He got all frustrated that great-gramps couldn't follow commands IMMEDIATELY after surgery. THe due has conus-medullaris syndrome and its doubtful that neuro function will ever return. GREAT JOB GUYS! WHERE'S THE ANCEF?

Great-gramps followed commands POD 1 at about 1 am. I wrote the transfer orders to the floor at 1:01AM.
 

coprolalia

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He got all frustrated that great-gramps couldn't follow commands IMMEDIATELY after surgery.
Physostigmine 2mg IV push. Repeat q10min until g-pops is reciting the Pledge of Allegience on cue.

-copro
 

ZA_Gasman

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At our centre, pump times regularly go over 2 hours, and often approach 5 for anything more difficult than a simple valve or CABG... What worries me more is the long clamp times... We get very excited if a cross clamp is on less than 90minutes. For some strange reason our surgeons get very upset when we blame post op complications on long bypass times. I'm sure it has nothing at all to do with the God complex which gets issued to all CT surgeons when they become residents. You guys are just technicians... now get over it and get it done fast!
 

jetproppilot

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73 y/o morbidly obese female with RCA dz and severe aortic stenosis has AVR and SINGLE VESSEL GABG with a pump time of FIVE HOURS.
.
:eek:

Venty, thats really bad. I'm at a loss for words.

As you know (better than I probably since youre gonna be a CV stud soon), on pump time is one of the few times in surgery that M&M increase linearly with time.

We all want surgeries to go fast.

Open hearts are the ones that have to be fast.

Unfortunately not all heart surgeons can be like David Ott at Texas Heart.

Whadda frikkin stud.

Watching him sew in grafts/valves was like watching a sewing machine.

If you're using more than one anesthesia page, the heart surgeon picked the wrong specialty.
 
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VentdependenT

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:eek:

Venty, thats really bad. I'm at a loss for words.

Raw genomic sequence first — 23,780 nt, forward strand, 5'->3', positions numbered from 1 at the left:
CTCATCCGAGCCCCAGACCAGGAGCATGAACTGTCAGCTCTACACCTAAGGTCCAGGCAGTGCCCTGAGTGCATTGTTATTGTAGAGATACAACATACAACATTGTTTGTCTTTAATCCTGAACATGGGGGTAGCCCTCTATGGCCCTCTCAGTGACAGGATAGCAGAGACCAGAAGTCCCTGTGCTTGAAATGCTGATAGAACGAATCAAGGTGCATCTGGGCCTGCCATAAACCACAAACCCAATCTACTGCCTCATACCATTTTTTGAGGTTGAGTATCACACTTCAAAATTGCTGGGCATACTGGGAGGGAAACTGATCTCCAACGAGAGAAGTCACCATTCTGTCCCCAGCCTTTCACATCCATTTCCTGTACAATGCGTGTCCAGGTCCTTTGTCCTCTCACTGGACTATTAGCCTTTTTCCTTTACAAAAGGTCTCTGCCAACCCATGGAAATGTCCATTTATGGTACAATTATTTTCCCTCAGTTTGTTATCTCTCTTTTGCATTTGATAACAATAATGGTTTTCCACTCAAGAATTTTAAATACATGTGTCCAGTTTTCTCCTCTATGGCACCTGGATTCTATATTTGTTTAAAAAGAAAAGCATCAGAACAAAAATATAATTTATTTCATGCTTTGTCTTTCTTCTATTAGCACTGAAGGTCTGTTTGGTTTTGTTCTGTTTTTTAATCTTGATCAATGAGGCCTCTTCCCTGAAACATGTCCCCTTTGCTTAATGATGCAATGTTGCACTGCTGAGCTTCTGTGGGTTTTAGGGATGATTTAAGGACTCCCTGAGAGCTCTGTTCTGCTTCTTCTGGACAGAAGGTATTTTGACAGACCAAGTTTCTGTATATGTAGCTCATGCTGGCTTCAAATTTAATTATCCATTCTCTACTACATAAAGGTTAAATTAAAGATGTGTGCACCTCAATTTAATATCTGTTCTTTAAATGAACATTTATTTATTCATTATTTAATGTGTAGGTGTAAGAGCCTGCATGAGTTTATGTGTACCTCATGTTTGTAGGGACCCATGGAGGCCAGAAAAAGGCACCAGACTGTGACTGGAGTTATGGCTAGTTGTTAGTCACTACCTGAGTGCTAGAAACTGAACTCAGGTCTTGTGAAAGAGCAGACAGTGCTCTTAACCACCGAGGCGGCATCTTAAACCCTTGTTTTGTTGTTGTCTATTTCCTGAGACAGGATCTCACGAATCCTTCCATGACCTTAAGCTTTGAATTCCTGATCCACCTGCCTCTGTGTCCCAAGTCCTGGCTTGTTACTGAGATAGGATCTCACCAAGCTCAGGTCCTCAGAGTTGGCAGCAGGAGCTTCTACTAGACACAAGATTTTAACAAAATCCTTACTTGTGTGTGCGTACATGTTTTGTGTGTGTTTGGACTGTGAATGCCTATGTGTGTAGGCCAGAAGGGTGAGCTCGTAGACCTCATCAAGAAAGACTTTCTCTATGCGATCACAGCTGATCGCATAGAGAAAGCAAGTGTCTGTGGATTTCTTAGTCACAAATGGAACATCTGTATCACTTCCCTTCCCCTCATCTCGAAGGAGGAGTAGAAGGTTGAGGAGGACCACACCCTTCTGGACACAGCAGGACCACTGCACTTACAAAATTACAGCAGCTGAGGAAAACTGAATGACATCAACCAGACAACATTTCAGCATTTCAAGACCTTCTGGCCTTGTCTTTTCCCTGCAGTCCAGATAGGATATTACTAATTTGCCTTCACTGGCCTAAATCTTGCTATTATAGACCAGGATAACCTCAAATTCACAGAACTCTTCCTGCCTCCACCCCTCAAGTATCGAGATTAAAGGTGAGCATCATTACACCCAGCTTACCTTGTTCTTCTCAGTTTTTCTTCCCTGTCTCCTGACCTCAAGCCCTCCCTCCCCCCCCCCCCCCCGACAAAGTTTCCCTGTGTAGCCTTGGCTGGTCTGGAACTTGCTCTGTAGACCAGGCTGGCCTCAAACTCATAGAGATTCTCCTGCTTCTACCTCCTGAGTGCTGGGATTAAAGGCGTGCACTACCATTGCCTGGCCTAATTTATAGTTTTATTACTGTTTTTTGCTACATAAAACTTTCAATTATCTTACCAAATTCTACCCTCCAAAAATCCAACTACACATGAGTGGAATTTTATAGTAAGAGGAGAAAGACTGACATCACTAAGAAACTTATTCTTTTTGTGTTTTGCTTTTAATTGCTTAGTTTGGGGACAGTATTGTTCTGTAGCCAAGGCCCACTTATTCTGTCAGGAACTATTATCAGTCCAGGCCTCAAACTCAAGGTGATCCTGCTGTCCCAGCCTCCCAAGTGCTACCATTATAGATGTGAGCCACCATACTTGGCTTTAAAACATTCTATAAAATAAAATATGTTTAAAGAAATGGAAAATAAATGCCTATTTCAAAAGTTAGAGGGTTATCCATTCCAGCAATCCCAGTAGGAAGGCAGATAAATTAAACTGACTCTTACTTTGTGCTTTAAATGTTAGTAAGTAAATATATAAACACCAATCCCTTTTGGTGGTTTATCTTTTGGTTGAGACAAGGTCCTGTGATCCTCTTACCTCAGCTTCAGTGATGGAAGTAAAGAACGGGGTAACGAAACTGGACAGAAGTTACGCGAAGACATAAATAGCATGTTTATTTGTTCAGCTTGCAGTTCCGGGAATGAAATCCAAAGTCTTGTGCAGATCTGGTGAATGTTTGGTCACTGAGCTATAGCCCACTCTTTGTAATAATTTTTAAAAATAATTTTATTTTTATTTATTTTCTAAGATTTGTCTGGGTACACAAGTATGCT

As you know (better than I probably since youre gonna be a CV stud soon), on pump time is one of the few times in surgery that M&M increase linearly with time.

We all want surgeries to go fast.

Open hearts are the ones that have to be fast.

Unfortunately not all heart surgeons can be like David Ott at Texas Heart.

Whadda frikkin stud.

Watching him sew in grafts/valves was like watching a sewing machine.

If you're using more than one anesthesia page, the heart surgeon picked the wrong specialty.
Well she started pissing POD 3 on just a wiff of lasix....thats a wiff of 40 mg an hour for 3 days. Who needs that pesky vestibulocochlear cranial nerve anyways. Who knows what the future will bring....besides a reintubation, a stroke, pneumonia, etc.

I pulled the tube this morning because she passed her SBT's, was totally coherent, and started pissen (0.5cc/kg/hr ideal body weight x 24hr). Pullen TV's 600 on pressure support of 7. God bless them 8.0ETT's in chicks...shoulda popped an 8.5 in there.

Anyhoots the cardiac team went KNUTS on me because I didn't run it by them first. F-em dude. If it was my grandma on the [email protected] damn vent and she met criteria then pull the [email protected] damn tube. Ugh...this critical care crap is for the birds dude.

I told the cardiac team to stop the GENTAMYCIN she's been getting since I saw her last. Je$us H man...

Gimme my sevo back damnit.
 

Arch Guillotti

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My question: if they worked faster could this have been prevented? Is there a sort of "no-return of kidneys" pump time when you are this friggen old with CRI? There was no MAP issue from transition to, on, and off pump that lasted more than a couple of minutes.
I don't think that MAP issues for short discrete periods of time contribute to post op renal failure nearly as much as the prolonged period of laminar flow does. The pt. you describe is a set up for renal failure and there likely wasn't too much you could have done to prevent it.
 

ZA_Gasman

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Agree with Arch here. The patient was a sitting duck to bump off the kidneys, and with preop CRI, even if she had a quick pump time, she was still ilkely to get postop renal dysfunction. She, of all patients however, didn't need 5 hours on pump. Funny how, no matter what we do on pump, the major determinant of outcome is good hands... good surgical hands (and damn, it is hard to say that :) )
 

rodeoqueen

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:eek:

V

Unfortunately not all heart surgeons can be like David Ott at Texas Heart.

Whadda frikkin stud.

Watching him sew in grafts/valves was like watching a sewing machine.
I must agree, I just rotated through THI, he did a CAB (3 vessel) and AVR with a pump time of <30 minutes....it's art.

Also, makes the anesthesia a bit more exciting...you're barely on pump before it's time to go off again :)
 

SouthSideSteve

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Pacifico @ UAB routinely had 25 min pump runs.